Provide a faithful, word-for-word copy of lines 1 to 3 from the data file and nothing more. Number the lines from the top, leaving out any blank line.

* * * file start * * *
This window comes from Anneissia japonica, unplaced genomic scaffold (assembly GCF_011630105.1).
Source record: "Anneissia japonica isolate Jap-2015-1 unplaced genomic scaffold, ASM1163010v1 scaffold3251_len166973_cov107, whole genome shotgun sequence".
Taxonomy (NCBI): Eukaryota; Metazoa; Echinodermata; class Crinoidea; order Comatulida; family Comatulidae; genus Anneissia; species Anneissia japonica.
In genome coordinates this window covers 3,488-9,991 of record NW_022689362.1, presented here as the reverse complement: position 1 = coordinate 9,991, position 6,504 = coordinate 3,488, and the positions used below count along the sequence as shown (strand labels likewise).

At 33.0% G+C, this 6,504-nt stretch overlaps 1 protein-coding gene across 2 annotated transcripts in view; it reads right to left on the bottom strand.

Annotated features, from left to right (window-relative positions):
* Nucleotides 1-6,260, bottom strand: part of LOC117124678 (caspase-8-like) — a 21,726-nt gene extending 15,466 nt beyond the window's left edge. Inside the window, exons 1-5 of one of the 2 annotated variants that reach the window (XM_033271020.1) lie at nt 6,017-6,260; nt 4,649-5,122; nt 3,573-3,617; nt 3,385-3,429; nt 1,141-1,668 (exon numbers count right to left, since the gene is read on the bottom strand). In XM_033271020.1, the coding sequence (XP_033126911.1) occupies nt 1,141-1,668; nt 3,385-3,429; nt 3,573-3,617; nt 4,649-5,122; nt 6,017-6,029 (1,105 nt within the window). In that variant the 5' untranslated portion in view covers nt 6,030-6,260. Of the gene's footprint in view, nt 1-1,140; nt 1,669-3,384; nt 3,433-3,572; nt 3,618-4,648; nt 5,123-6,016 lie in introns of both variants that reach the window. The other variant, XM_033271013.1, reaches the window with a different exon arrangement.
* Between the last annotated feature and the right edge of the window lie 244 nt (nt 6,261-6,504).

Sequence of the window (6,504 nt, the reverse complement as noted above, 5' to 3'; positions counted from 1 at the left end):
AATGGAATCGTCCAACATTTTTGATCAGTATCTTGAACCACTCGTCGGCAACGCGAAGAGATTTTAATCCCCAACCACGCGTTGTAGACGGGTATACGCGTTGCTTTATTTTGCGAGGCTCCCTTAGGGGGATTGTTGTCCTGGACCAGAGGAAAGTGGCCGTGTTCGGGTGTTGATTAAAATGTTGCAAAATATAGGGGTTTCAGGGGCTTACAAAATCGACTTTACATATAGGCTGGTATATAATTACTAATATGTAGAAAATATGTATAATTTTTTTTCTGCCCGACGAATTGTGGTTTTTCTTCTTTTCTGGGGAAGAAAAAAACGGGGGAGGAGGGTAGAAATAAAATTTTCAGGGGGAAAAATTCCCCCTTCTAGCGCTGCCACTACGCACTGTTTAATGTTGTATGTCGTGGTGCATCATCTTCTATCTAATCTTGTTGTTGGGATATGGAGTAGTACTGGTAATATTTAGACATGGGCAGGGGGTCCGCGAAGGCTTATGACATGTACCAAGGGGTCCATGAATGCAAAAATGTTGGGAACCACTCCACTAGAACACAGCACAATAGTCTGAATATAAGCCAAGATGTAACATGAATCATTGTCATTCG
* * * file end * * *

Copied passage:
This window comes from Anneissia japonica, unplaced genomic scaffold (assembly GCF_011630105.1).
Source record: "Anneissia japonica isolate Jap-2015-1 unplaced genomic scaffold, ASM1163010v1 scaffold3251_len166973_cov107, whole genome shotgun sequence".
Taxonomy (NCBI): Eukaryota; Metazoa; Echinodermata; class Crinoidea; order Comatulida; family Comatulidae; genus Anneissia; species Anneissia japonica.